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What do I need to do in order to properly prepare for a Trial Setting & Settlement Conference?

Berkeley, CA |

I'm a Pro Per defendant & have so far, been very effective in my various discovery requests. I've had the court deem admitted 82 out of 119 RFAs w/underlying 17.1 form Interrogs, which I think destroys their case relative to me (IMHO) & have several more disc. motions pending. In early Nov. there is a Trial Setting & Settlement Conference calendared (same day as my motions). The court gave opp. counsel some very specific things to research re: one of the named defendants who is serving 8 yrs. in the Federal System. Basically the Court wanted opp. counsel to sort out the details of his attendance by phone or in person, and I don't think that has been done. At any rate, what do I need to do in order to be prepared for this session as it relates to trial setting & Settlement conference?

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Attorney answers 2


Generally, at a trial setting, you will need to be prepared to discuss the case and, particularly, the legal and factual issues that remain disputed between the parties. Also, you should have an idea of how long trial will last.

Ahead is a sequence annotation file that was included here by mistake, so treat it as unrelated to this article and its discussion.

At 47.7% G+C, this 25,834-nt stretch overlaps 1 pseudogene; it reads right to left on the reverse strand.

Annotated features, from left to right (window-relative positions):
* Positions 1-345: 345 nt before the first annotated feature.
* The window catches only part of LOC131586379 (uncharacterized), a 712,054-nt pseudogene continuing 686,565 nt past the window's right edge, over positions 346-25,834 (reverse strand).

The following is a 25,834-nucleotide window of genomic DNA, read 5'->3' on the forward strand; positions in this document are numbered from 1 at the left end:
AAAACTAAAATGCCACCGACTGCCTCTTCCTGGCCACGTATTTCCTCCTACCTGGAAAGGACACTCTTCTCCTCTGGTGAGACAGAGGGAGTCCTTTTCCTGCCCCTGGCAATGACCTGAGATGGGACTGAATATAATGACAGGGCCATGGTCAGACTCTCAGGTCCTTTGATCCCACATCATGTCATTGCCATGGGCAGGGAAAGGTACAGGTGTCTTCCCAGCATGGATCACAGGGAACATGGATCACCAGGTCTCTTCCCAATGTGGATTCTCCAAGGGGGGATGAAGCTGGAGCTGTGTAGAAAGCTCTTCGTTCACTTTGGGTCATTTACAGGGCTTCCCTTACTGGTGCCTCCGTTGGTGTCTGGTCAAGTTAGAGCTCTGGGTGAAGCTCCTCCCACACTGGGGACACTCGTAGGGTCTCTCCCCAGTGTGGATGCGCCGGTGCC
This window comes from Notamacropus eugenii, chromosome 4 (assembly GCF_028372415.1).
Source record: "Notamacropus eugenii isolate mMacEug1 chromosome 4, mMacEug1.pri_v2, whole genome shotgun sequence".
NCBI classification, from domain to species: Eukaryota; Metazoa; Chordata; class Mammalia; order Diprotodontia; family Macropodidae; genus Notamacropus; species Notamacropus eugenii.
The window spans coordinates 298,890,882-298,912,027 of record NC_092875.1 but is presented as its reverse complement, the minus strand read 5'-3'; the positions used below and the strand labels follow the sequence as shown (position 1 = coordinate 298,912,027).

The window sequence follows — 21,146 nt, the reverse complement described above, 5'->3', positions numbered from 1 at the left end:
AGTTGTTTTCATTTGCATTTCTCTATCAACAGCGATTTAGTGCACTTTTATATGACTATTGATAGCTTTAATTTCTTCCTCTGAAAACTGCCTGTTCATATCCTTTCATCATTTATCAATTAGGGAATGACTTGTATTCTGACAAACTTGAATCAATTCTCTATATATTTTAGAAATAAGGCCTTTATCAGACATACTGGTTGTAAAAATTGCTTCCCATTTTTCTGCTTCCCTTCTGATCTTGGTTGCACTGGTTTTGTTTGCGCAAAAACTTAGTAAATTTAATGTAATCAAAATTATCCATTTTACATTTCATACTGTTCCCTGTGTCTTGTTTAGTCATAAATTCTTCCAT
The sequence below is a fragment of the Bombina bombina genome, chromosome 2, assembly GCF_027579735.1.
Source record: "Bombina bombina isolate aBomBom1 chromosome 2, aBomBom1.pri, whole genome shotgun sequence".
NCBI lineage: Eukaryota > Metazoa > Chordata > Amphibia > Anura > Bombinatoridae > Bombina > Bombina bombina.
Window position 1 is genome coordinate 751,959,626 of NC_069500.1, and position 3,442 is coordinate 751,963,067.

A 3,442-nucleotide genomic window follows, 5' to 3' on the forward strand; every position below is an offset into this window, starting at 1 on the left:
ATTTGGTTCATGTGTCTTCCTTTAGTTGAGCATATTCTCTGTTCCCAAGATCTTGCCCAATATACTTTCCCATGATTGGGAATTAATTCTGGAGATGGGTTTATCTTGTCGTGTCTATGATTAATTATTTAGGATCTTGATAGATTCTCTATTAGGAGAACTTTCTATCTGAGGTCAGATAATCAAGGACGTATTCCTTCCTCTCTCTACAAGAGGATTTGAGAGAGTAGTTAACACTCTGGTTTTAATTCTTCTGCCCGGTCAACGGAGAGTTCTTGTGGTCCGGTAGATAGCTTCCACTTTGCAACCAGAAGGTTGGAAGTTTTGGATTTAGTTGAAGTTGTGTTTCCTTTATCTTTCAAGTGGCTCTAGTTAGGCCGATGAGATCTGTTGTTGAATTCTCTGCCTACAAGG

Settlement conferences will vary from judge to judge, but again you should be prepared to discuss the legal and factual issues of your case. It is usually helpful to brief the legal and factual issues prior to the settlement conference so that you can work out the issues in writing. Once that is done you should be prepared to discuss these issues before a judge (or mediator).

This comment is made as general information and is in no way to be considered legal advice. Attorney's making such comments have no information beyond the information provided in the question presented. Additional information is necessary before an attorney can give specific advice. Please seek legal counsel.



Is the brief you're suggesting something that is filed with the court or something for my own personal use as a function of getting it all down on paper as you suggest? I can't find anything in the local rules re: submission of any such document and its not clear to me if I also need to submit a CMC statement as the notice from the court doesn't specifically reference this is a CMC hearing.

Jeffrey R Caffee

Jeffrey R Caffee


It serves a dual purpose. One, it helps organize your thoughts about the laws and facts involved. Two, whether required by rule or not, it helps the judge understand the factual and legal issues that he or she will be looking at during trial. I generally like to file trial briefs, even if not required, because it provides you with an opportunity to have your case "heard" by the judge before hand. By framing the issues early, it can help make your case as trial easier to understand. If you are unsure about the rules, it is a good idea to confer with legal counsel in the area because the local rules can often be more complex than the general court rules.


Take a look at for information concerning the Settlement Conference. For trial setting, at a minimum review the following: Good luck and God Bless.

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